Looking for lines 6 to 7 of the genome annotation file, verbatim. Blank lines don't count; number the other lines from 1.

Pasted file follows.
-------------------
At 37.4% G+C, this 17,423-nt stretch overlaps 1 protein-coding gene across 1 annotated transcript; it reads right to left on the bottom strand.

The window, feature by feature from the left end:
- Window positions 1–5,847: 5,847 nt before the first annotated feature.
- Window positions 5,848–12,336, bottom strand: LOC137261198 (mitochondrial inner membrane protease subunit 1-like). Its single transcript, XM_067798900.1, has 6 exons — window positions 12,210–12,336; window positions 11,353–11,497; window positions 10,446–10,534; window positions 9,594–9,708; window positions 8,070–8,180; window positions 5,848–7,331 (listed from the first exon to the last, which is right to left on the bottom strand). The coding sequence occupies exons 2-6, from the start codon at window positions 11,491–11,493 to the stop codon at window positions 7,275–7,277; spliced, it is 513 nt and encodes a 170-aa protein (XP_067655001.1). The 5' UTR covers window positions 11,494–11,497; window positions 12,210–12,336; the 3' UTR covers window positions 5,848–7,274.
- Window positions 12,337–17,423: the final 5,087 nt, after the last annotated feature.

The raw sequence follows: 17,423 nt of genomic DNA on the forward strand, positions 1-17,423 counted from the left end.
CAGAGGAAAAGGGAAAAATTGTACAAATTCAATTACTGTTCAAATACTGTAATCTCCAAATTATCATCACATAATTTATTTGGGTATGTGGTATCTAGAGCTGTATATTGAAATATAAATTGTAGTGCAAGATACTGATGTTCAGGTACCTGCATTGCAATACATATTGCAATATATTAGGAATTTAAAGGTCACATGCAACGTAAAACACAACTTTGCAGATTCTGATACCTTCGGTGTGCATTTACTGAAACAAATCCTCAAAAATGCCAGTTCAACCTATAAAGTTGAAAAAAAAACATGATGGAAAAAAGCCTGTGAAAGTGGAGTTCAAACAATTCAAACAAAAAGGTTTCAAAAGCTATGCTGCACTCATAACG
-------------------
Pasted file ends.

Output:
The raw sequence follows: 17,423 nt of genomic DNA on the forward strand, positions 1-17,423 counted from the left end.
CAGAGGAAAAGGGAAAAATTGTACAAATTCAATTACTGTTCAAATACTGTAATCTCCAAATTATCATCACATAATTTATTTGGGTATGTGGTATCTAGAGCTGTATATTGAAATATAAATTGTAGTGCAAGATACTGATGTTCAGGTACCTGCATTGCAATACATATTGCAATATATTAGGAATTTAAAGGTCACATGCAACGTAAAACACAACTTTGCAGATTCTGATACCTTCGGTGTGCATTTACTGAAACAAATCCTCAAAAATGCCAGTTCAACCTATAAAGTTGAAAAAAAAACATGATGGAAAAAAGCCTGTGAAAGTGGAGTTCAAACAATTCAAACAAAAAGGTTTCAAAAGCTATGCTGCACTCATAACG